I guest lectured at Fanshawe College this morning. In presentations in classroom settings, I have recently found myself opting for the whiteboard and marker over the projector and slidedeck. I have an untested, anecdotally-based hypothesis that people are getting tired of looking at screens all the time. Maybe we are unconsciously intrigued (and reengaged) when someone starts doodling, scrawling something imperfect in real time? I wonder if there is a tipping point where the ‘non-digital’ becomes a ‘special, attention-grabbing feature’ in education and communication?
Put a group of people in a room. Give them a whiteboard, pens, and markers. Ask them to develop an idea.
Put the same group of people in another room. Give them pipe cleaners, Play-Doh, a stage, a guitar, and LEGO. Ask them to develop an idea.
How different will the ideas be that emerge from the two different rooms? Do these rooms represent a shift from semantics to somatics? Does each room favour a different ontology above the other? Are we culturally enslaved to a kind of linguistic-bound epistemology at the expense of other ways of knowing?
I know many people who are more than happy to play with bristol board and post-it notes who, when invited into the other room, tend to flee in terror. This observation isn’t a value judgment about them as people. It is interesting to me how culturally conditioned we are to ‘think out loud’ with pen and paper, but not so much with just about everything else. Our culture is so deeply embedded in written language that we seem to equate ‘meaningful thinking’ to ‘letters on a page.’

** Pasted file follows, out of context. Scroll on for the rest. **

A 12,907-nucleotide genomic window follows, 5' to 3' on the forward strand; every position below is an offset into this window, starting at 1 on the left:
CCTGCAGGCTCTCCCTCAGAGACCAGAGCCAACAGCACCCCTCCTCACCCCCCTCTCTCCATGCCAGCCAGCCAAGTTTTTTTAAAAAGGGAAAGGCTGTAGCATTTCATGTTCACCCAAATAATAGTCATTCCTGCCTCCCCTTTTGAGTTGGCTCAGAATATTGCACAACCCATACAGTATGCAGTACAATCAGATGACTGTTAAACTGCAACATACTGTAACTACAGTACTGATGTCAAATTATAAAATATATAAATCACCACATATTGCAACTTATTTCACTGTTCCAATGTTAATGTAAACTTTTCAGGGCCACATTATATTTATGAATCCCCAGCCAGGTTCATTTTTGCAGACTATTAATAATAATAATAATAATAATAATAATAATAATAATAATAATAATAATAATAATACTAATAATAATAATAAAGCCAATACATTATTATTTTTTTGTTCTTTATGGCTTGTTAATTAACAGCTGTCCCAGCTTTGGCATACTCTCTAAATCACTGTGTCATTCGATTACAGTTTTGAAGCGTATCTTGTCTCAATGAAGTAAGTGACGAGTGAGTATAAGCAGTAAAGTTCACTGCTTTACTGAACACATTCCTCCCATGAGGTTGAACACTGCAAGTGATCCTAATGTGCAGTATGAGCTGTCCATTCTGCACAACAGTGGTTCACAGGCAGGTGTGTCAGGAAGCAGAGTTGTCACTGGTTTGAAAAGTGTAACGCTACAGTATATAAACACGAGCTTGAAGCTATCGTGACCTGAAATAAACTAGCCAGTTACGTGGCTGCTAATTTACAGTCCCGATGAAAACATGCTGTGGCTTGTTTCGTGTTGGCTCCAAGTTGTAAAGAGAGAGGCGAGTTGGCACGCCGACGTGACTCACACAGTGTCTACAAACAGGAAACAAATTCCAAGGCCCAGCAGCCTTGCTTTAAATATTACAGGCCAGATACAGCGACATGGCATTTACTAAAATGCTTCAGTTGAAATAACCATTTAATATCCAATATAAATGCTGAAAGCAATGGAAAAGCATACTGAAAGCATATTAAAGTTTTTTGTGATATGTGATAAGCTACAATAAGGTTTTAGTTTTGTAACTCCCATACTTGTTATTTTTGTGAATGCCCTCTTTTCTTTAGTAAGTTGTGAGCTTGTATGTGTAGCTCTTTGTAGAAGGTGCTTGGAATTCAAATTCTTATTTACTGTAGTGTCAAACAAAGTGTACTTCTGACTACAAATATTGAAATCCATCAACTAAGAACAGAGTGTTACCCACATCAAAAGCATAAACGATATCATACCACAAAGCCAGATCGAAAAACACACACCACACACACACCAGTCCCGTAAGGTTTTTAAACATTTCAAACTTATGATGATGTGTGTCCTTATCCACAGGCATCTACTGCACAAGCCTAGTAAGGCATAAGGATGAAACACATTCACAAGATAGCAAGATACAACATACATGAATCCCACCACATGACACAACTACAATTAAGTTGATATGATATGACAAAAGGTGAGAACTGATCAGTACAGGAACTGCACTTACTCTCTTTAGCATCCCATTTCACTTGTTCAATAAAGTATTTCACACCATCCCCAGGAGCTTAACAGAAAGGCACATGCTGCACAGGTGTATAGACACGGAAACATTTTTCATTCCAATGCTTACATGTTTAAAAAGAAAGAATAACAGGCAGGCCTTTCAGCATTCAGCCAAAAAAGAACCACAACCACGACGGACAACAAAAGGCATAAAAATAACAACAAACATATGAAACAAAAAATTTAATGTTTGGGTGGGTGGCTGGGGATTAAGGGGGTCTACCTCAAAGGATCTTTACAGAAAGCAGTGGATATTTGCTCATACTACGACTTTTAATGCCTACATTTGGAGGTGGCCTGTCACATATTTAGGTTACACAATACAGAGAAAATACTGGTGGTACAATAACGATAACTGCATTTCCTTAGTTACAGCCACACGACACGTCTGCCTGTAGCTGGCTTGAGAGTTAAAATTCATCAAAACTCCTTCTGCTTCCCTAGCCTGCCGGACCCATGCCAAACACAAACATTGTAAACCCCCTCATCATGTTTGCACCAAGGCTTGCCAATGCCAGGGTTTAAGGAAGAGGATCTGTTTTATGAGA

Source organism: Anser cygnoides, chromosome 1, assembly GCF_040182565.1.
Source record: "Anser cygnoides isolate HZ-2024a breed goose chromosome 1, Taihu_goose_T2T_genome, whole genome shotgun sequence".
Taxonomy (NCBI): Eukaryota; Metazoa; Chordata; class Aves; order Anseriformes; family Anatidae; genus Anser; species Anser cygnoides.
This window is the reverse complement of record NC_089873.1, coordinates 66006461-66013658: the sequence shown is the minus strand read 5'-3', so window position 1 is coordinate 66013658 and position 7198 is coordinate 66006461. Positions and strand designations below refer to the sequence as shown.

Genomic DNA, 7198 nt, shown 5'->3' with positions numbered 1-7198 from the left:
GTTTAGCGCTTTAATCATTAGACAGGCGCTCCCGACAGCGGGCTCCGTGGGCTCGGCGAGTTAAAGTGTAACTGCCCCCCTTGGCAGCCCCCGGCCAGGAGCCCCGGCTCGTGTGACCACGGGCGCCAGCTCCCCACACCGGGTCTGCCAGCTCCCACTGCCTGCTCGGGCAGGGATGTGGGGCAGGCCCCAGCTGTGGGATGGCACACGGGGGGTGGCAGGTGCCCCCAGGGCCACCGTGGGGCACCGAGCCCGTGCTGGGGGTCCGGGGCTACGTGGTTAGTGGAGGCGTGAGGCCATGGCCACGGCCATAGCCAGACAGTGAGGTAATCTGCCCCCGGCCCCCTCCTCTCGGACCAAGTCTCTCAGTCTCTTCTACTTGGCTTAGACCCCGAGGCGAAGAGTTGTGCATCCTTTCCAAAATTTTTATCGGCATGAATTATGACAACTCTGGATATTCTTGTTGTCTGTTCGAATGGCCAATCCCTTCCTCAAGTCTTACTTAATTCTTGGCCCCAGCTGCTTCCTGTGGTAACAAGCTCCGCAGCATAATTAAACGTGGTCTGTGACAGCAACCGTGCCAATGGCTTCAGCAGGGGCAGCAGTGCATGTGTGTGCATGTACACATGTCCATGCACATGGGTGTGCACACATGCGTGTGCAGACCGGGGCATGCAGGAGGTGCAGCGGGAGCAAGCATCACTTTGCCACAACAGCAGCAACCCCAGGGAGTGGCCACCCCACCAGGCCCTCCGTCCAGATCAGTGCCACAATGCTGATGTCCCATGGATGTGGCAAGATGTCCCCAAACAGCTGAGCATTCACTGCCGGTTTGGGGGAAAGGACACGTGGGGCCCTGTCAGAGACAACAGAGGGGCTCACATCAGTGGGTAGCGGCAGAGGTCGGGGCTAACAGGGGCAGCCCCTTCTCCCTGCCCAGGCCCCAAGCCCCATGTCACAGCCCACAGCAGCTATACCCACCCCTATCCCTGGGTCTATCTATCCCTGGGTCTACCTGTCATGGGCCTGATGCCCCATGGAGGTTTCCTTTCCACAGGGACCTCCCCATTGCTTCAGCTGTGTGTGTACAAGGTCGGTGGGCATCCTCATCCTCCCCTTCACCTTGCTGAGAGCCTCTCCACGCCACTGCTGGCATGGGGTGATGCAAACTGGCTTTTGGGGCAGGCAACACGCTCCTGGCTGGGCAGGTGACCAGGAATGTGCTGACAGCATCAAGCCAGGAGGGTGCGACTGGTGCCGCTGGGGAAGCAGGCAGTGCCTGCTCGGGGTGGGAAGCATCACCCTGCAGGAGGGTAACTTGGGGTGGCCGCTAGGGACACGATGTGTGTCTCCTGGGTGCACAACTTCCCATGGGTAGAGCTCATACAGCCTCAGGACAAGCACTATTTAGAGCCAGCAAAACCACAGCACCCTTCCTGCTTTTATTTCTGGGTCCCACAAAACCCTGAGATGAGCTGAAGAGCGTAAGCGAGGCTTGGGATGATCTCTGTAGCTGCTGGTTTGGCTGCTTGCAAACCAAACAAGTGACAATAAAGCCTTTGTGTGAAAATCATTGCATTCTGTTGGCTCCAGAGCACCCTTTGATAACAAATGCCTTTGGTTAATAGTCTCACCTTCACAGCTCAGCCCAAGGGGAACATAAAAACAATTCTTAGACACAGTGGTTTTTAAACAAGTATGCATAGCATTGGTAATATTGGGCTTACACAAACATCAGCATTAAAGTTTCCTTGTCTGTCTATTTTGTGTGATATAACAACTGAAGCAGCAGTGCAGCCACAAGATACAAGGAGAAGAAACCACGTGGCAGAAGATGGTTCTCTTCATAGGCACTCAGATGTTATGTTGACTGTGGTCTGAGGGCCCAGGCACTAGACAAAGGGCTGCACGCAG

At a panel discussion at The Grand Theatre on Thursday, playwright Trina Davies said that the distinctive difference between theatre and film is that the experience of a live performance is co-created with the audience. At the movies, the actors don’t know you are there. There is no relationship whatsoever. In theatre, the experience is produced together. A production without an audience does not ‘produce’ an analogue experience to what happens in an auditorium full of humans.
Davies described the difficulty of writing Shatter, a play set in the aftermath of the Halifax explosion of 1917 — the largest human-produced explosion before Hiroshima that killed 2,000 people. How can you reproduce the sense of a blast of this magnitude on a stage? You can’t do it physically. It defies even the biggest special effects budget (unless, I suppose, you have an extra half-mile radius of city blocks to incinerate at each show). The ‘experience’ of what the explosion looked, felt, and sounded like could only be recreated through the words and actions of her characters. The audience could only ‘feel’ the size and devastation of the disaster in their minds, not their eyes.
With CGI, of course, you could visualize a 2.9 kiloton explosion convincingly. (But it’s only one vision, and it probably belongs to the executive producer.) The profundity of live theatre lies in this act of joint imaginative production — a kind of collective make-believe. We’re not convinced of the explosion by the clever arrangement of pixels on a screen — or because we somehow forgot about the curtains — but because we empathize with characters in a narrative. This participatory group empathy session yields something that is more ‘real’ than even the most convincing special effects on a one-dimensional screen. This is why live theatre can never be supplanted by Netflix.